Loudness Penalty is a great tool for level matching mixes and masters because it allows you to play back each file at the same integrated loudness. Simply open two Loudness Penalty tabs, process each file, and compare. Loudness Penalty will turn BOTH files down to match whichever streaming service you select.

Another convenience of using Loudness Penalty is that you can compare your mastered music directly to music on the streaming services to hear if it competes in terms of loudness. What you hear on Loudness Penalty is almost exactly what you’ll hear on streaming. Of course you can do this in your DAW too as shown above, but it’s more complicated than Loudness Penalty’s click of a button.

One thing to be aware of is that certain streaming services will not turn up your mix if it arrives below -14 LUFS. Therefore, if you process a mix with Loudness Penalty that is below -14 LUFS, you’ll be unable to audition certain streaming services. You’ll also run into the issue of clipping/limiting for the services that do increase the loudness on songs below -14 LUFS. All told, I recommend using the first loudness matching method if your mix’s loudness is below -14 LUFS.

That’s it! Now a couple closing thoughts. First, remember that integrated LUFS is a measure of the average loudness of an entire song. Also remember that the mastering process usually reduces a song’s dynamic range. Take a simple song made up of one verse and one chorus. If the mix’s verse plays back at -14 LUFS and the chorus plays at -10 LUFS, the integrated LUFS value for the entire song will be -12 LUFS (the average of the two). Now let’s say in mastering, the macro dynamic variation between sections is consolidated, so that when the mix and master are loudness matched on the basis of integrated LUFS, the master’s verse now plays at -13 LUFS and the chorus is -11 LUFS. The integrated LUFS value is -12 again. The mix and master will display the exact same integrated LUFS readout when measured, but the master’s verse will be louder than the mix’s and its chorus will be quieter. Put simply, if you’re loudness matching a mix and a master and you notice loudness differences between sections, you may have to chop up the song and use the DAW loudness matching technique from section to section.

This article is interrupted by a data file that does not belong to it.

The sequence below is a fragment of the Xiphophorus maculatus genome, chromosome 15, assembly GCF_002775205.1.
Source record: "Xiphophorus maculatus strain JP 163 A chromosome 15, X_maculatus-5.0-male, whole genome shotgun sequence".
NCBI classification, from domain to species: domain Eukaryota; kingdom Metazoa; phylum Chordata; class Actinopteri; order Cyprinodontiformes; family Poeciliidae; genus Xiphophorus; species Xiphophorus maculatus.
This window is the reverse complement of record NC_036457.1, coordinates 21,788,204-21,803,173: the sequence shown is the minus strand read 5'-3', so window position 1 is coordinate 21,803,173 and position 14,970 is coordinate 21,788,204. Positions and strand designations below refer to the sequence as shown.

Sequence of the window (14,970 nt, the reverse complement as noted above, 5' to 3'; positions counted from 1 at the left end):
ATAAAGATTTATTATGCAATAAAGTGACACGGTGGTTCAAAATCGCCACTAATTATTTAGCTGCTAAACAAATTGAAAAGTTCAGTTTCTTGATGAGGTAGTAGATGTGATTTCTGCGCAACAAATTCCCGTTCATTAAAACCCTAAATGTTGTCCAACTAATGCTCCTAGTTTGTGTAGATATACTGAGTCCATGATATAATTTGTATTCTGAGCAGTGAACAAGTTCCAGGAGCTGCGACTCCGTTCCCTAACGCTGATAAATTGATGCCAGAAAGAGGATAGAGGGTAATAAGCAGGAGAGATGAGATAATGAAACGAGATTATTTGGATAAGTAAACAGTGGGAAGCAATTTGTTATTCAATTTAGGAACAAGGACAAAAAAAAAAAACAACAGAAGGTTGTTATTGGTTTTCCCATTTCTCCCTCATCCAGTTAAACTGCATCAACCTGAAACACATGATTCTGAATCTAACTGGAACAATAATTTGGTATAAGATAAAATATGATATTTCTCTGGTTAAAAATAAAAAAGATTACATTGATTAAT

Finally, it’s a little unfair to compare a very dynamic mix against a much less dynamic master. Part of the mastering process is about bringing a song up to competitive levels. As I wrote earlier, mastering engineers achieve this by using dynamic range reduction tools. But those tools do impart artifacts as they reduce a song’s peaks. If your mix is sitting significantly lower than the master in terms of integrated LUFS, but the peaks are still hitting 0 dBFS, you may want to consider “meeting in the middle.” That is, apply a bit of limiting to your mix and loudness match after that so the master has a fair fight. In a pop context I might suggest limiting the mix if its peaks are hitting 0 dBFS but its integrated loudness is -18 LUFS or lower, but that’s just a ballpark number.

*Clipping is a tool that is often used in the mastering process, but it's done in a controlled and precise way, almost always before the final output limiter.

**LUFS is a measurement used to quantify a piece of music’s loudness. The higher the negative value, the quieter something is. For example, a piece of music playing back at -17 LUFS will sound quieter than a piece of music playing back at -8 LUFS. Integrated LUFS refers to the average LUFS value of an entire piece of music or playback span.

***Unless the master’s integrated LUFS is below the normalization target in which case most streaming services will leave it as-is. Most streaming services will also preserve the relative loudness between songs on the same album.

****Loudness Penalty makes it very clear that when you “upload” your music for evaluation, you’re not actually uploading it so there’s virtually no risk of your music ending up on some mystery internet server (at least according to them).